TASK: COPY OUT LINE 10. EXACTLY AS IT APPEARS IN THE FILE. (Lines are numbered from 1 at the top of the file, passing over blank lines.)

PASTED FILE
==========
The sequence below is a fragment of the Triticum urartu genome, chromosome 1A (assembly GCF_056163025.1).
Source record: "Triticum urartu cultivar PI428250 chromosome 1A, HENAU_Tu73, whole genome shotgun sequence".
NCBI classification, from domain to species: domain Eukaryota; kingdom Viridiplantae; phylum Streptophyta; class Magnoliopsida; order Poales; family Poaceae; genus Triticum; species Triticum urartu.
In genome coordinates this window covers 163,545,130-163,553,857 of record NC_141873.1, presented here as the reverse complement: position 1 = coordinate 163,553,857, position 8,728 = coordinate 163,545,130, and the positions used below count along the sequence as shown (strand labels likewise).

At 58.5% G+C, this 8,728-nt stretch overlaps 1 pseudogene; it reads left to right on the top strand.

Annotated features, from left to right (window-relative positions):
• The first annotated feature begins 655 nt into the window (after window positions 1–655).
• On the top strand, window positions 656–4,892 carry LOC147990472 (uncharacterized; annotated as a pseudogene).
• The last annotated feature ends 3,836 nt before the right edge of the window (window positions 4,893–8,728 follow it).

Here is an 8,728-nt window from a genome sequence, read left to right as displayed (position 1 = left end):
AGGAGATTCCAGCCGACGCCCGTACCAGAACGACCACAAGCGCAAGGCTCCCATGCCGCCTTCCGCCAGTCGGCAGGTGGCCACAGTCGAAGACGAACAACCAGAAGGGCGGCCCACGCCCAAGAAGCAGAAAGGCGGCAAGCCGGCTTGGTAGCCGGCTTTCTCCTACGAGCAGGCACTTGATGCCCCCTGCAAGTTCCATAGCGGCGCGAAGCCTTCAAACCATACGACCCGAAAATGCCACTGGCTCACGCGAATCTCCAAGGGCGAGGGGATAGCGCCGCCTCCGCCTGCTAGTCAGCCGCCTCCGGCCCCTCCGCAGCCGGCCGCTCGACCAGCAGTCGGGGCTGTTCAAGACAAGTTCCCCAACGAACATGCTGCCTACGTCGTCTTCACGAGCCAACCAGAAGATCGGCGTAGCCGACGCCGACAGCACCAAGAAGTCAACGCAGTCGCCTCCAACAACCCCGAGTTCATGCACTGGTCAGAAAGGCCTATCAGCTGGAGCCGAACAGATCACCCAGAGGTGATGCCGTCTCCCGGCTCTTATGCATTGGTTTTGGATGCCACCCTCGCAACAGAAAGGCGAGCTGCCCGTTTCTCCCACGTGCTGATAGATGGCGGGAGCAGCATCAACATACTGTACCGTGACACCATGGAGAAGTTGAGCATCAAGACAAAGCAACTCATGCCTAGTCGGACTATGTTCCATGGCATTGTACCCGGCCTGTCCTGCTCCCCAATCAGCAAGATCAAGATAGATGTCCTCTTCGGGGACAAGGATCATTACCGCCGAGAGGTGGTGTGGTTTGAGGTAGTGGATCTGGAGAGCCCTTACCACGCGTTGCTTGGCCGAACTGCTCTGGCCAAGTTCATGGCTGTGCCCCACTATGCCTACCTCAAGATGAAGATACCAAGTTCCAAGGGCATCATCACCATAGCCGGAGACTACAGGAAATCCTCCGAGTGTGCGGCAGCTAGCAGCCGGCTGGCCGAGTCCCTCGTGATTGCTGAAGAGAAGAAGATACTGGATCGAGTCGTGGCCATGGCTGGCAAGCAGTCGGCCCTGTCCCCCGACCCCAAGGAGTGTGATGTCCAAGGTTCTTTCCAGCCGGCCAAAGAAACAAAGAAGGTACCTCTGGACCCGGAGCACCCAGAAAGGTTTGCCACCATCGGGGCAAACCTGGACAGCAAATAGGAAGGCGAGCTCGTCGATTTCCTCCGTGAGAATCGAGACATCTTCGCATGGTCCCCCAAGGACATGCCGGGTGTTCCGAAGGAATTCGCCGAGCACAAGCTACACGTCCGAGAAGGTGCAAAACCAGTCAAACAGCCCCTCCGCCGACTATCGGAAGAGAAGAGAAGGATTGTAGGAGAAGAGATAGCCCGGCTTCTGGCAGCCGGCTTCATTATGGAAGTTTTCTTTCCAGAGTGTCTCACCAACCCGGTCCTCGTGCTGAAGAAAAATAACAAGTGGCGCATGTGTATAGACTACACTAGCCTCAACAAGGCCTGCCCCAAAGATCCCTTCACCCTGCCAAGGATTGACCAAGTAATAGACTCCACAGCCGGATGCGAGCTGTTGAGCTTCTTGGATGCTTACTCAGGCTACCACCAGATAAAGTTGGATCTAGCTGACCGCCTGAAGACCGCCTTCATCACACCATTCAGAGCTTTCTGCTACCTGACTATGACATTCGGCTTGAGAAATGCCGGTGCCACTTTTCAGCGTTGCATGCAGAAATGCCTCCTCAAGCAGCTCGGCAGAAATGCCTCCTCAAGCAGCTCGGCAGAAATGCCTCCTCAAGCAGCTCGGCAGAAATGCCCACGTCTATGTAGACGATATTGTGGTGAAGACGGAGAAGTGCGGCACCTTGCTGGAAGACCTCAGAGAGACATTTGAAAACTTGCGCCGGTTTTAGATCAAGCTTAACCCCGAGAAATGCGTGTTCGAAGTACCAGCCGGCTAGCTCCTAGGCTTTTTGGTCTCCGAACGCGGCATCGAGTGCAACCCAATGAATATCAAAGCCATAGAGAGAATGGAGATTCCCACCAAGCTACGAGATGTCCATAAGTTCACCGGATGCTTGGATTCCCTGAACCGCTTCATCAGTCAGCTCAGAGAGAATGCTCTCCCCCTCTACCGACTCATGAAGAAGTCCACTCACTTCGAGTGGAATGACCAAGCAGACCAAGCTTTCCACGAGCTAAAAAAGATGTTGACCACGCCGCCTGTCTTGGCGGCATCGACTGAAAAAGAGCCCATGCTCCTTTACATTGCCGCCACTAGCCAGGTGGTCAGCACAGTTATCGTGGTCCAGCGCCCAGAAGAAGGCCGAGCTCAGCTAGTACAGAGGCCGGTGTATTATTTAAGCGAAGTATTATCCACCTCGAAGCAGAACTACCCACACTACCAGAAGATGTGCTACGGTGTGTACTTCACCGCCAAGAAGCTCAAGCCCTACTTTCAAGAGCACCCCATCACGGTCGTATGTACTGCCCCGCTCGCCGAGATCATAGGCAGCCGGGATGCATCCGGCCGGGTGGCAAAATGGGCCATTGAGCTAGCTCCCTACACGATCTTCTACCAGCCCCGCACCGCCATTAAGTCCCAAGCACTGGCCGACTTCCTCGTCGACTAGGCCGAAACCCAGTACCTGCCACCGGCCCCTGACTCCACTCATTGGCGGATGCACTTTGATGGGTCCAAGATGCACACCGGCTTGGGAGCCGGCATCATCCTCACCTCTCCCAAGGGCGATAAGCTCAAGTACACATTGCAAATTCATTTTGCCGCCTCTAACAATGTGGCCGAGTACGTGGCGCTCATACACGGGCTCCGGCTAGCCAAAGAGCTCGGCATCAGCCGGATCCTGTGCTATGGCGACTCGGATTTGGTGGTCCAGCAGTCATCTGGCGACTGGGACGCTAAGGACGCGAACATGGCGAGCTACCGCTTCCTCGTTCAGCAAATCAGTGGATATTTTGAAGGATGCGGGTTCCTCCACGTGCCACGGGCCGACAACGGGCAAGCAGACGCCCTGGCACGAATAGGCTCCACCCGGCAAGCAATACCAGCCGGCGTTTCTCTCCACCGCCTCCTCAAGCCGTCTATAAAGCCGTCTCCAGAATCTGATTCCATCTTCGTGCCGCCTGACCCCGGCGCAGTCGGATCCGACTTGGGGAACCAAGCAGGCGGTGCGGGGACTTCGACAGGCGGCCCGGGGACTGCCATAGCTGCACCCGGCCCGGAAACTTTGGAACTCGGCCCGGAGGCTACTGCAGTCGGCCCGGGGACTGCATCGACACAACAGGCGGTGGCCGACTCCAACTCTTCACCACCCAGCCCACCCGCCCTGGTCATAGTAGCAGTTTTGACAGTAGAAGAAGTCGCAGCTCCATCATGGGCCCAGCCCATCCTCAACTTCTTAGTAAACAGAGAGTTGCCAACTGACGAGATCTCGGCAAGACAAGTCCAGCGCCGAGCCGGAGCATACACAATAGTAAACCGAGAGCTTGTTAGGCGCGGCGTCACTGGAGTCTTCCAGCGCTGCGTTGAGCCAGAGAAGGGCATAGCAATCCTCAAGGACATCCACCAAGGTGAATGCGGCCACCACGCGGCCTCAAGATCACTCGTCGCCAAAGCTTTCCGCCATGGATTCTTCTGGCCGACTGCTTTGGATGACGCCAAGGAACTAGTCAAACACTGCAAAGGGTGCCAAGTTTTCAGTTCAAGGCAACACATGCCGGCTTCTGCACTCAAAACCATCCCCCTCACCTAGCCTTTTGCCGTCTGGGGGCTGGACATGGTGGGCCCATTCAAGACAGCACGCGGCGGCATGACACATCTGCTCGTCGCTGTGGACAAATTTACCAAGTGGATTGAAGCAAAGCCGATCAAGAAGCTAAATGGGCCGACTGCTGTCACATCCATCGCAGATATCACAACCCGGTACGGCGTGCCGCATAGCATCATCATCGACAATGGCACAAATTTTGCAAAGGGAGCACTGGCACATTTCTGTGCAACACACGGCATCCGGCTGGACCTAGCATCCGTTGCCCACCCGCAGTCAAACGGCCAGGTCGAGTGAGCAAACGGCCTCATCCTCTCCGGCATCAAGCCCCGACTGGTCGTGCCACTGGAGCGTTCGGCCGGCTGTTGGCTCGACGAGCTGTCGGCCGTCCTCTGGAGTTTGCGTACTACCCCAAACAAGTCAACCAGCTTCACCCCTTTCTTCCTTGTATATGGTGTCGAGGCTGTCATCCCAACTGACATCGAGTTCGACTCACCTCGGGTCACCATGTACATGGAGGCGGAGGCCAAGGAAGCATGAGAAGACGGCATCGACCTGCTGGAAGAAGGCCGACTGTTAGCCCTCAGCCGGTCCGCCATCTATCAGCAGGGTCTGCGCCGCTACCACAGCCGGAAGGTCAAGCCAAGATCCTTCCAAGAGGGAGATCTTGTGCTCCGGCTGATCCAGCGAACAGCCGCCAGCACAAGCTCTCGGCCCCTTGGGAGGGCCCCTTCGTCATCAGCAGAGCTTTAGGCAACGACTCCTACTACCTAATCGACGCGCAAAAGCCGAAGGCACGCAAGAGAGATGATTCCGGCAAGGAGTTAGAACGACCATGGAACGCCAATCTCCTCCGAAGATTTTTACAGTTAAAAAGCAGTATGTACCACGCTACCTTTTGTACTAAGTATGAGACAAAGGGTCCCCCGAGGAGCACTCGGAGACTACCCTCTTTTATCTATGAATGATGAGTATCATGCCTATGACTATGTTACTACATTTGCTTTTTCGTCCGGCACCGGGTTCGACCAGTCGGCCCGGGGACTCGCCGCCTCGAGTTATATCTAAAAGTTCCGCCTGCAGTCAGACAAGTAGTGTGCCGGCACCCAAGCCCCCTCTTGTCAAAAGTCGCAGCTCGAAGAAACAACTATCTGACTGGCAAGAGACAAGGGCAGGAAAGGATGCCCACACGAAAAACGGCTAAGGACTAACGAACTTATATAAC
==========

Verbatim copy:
Here is an 8,728-nt window from a genome sequence, read left to right as displayed (position 1 = left end):